The Rooster's Crow

Rev. David Bast Uncategorized

READ : Matthew 26:31-35, 69-75

If you have failed morally and spiritually, or are in danger of doing so, I hope this message can be a wake-up call.

As you know, Christians frequently decorate their church buildings with symbols of the faith. The most common and obvious symbol is the cross, which is often seen on the walls or tower of a church. I remember how impressed I was when I visited Seoul, Korea, and traveled across the city at night. Almost everywhere you looked there were lighted crosses, shining atop church steeples all over the city – a visible reminder of the numerous presence of Christians there.

But sometimes you will see another symbol, instead of a cross, on a church tower. There is a large and beautiful church building near where I live, and high over its roof sits a gleaming golden rooster. Why would anyone put a statue of a rooster on a church? Well, it’s a reminder of something that happened to one of the disciples the night Jesus was betrayed and arrested.


As Jesus left the upper room following his last supper with his disciples, he led them out toward the Garden of Gethsemane on the Mount of Olives. Along the way he warned them that they would all fall away and desert him. Peter, as usual, objected. He said that even if all the others failed Jesus, he would never leave him. He would even die for him! “No, Peter,” Jesus replied. “In fact, before this night is through you are going to deny you even know me. Three times you will disown me, before the rooster crows to herald the coming dawn.”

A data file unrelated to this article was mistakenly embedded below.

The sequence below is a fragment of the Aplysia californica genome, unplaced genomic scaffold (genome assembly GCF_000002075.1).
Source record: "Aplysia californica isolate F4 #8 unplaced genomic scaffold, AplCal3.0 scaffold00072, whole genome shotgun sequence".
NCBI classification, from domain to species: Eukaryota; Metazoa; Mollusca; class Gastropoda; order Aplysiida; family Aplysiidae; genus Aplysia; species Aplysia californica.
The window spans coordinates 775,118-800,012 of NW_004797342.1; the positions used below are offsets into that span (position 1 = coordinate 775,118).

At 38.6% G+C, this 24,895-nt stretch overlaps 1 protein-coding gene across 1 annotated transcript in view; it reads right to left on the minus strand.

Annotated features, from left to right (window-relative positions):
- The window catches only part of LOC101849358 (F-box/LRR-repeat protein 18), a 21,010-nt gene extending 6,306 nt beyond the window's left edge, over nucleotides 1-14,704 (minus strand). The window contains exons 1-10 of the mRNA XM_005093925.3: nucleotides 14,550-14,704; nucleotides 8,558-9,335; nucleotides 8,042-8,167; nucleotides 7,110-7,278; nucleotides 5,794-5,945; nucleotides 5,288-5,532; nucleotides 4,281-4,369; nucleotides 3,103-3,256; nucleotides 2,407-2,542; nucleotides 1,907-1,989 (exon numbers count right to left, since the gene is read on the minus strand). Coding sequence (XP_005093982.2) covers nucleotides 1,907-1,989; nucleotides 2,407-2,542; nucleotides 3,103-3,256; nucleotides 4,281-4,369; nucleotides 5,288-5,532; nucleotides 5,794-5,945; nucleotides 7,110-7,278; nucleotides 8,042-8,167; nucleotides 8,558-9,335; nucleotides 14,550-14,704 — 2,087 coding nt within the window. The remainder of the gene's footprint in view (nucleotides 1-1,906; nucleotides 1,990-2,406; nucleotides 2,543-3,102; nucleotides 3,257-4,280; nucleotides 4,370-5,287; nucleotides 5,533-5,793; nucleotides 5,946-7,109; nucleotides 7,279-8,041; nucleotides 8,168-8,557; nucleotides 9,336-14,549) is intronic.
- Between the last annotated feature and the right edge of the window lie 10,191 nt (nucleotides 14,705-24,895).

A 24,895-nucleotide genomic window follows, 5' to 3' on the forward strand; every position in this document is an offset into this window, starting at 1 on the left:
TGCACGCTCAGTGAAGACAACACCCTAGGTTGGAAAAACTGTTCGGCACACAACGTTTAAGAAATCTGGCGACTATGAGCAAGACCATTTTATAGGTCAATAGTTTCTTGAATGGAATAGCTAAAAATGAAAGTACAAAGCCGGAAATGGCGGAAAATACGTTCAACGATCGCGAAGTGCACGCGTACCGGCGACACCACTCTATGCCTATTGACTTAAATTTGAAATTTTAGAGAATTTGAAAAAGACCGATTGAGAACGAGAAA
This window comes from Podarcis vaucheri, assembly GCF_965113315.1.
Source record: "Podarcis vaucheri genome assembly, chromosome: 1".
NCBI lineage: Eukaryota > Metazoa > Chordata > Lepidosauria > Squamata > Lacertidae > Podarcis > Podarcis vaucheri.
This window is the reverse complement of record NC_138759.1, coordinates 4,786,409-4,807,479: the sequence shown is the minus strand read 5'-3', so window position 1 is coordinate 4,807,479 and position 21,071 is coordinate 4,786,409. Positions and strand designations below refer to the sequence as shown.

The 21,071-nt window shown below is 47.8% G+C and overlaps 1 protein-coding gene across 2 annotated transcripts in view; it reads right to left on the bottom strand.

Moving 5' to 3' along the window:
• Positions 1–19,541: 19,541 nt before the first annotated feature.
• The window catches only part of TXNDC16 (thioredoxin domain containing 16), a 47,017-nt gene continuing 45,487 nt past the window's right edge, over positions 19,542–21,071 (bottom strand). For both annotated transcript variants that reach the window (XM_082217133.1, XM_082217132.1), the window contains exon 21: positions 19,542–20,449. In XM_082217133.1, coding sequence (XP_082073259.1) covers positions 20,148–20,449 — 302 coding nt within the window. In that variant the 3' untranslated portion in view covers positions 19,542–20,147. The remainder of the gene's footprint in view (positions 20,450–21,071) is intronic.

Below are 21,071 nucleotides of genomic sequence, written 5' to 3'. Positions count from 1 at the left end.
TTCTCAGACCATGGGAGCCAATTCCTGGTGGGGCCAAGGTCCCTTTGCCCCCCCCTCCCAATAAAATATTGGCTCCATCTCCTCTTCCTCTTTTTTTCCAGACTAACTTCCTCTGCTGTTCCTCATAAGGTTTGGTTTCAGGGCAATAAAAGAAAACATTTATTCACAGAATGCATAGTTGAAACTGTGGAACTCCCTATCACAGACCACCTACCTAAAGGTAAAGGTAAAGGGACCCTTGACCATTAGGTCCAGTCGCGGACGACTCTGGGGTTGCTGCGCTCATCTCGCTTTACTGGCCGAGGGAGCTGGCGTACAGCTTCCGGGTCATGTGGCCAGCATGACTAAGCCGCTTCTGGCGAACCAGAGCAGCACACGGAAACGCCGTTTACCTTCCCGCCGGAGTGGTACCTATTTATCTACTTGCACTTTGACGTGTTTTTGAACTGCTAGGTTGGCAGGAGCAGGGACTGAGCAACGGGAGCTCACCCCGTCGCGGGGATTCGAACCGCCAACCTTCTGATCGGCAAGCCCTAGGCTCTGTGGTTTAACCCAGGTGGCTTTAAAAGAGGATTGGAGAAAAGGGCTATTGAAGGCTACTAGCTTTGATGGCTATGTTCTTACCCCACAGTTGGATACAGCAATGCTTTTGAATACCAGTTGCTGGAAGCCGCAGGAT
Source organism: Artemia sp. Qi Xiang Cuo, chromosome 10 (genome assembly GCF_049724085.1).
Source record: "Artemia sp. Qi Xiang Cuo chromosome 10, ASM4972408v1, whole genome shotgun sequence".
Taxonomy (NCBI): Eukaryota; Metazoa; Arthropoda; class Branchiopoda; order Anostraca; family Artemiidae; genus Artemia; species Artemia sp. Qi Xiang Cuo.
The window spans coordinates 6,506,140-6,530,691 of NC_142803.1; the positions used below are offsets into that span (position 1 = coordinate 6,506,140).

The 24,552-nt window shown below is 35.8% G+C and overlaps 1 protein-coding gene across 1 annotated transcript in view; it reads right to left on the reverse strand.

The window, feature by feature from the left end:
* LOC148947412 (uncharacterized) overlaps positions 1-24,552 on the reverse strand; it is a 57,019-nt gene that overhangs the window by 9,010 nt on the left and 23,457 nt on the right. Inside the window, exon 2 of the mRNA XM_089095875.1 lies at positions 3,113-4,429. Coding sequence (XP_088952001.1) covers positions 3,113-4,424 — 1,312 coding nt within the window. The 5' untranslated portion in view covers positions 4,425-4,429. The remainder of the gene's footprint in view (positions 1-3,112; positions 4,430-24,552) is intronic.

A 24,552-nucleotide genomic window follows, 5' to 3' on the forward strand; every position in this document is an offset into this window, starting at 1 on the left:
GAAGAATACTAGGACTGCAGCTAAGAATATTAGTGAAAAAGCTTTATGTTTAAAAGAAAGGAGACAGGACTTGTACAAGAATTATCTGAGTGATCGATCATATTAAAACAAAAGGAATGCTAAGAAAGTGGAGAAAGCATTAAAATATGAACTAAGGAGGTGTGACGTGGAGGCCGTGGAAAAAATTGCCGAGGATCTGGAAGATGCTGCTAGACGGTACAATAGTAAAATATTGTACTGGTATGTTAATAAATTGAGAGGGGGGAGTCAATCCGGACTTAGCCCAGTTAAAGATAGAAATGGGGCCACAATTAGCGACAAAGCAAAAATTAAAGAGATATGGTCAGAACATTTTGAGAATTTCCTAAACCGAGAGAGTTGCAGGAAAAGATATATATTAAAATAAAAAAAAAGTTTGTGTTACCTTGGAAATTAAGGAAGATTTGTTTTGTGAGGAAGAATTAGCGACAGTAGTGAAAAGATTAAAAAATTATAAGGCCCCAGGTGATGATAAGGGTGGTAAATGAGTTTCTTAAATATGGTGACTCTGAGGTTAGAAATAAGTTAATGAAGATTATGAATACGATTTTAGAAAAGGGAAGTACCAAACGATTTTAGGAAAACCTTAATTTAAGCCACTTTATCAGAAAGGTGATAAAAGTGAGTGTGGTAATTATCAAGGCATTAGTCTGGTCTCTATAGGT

In the Garden Jesus pleaded with his friends to watch and pray with him. They failed, and soon a band of temple guards, led by Judas the traitor, came out with torches and swords to seize Jesus. There was a brief scuffle, during which Peter drew his sword and wounded a man, but Jesus restrained Peter and healed the man. Then he allowed himself to be arrested.